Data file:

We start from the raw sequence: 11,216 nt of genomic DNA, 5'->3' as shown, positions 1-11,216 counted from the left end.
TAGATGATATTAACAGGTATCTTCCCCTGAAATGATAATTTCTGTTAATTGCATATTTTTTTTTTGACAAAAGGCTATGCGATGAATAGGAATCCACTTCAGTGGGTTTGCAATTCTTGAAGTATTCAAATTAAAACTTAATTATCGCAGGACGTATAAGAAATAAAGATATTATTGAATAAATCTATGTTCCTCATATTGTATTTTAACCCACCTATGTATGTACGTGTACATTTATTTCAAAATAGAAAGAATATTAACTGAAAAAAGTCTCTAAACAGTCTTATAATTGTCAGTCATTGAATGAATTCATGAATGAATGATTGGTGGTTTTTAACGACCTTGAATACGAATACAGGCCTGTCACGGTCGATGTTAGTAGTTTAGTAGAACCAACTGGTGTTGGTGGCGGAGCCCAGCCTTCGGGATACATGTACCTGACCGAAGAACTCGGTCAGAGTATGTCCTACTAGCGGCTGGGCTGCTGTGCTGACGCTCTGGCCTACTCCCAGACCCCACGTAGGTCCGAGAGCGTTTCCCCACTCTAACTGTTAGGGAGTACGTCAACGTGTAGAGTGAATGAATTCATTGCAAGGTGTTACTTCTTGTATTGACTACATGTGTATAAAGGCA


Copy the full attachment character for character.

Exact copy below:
We start from the raw sequence: 11,216 nt of genomic DNA, 5'->3' as shown, positions 1-11,216 counted from the left end.
TAGATGATATTAACAGGTATCTTCCCCTGAAATGATAATTTCTGTTAATTGCATATTTTTTTTTTGACAAAAGGCTATGCGATGAATAGGAATCCACTTCAGTGGGTTTGCAATTCTTGAAGTATTCAAATTAAAACTTAATTATCGCAGGACGTATAAGAAATAAAGATATTATTGAATAAATCTATGTTCCTCATATTGTATTTTAACCCACCTATGTATGTACGTGTACATTTATTTCAAAATAGAAAGAATATTAACTGAAAAAAGTCTCTAAACAGTCTTATAATTGTCAGTCATTGAATGAATTCATGAATGAATGATTGGTGGTTTTTAACGACCTTGAATACGAATACAGGCCTGTCACGGTCGATGTTAGTAGTTTAGTAGAACCAACTGGTGTTGGTGGCGGAGCCCAGCCTTCGGGATACATGTACCTGACCGAAGAACTCGGTCAGAGTATGTCCTACTAGCGGCTGGGCTGCTGTGCTGACGCTCTGGCCTACTCCCAGACCCCACGTAGGTCCGAGAGCGTTTCCCCACTCTAACTGTTAGGGAGTACGTCAACGTGTAGAGTGAATGAATTCATTGCAAGGTGTTACTTCTTGTATTGACTACATGTGTATAAAGGCA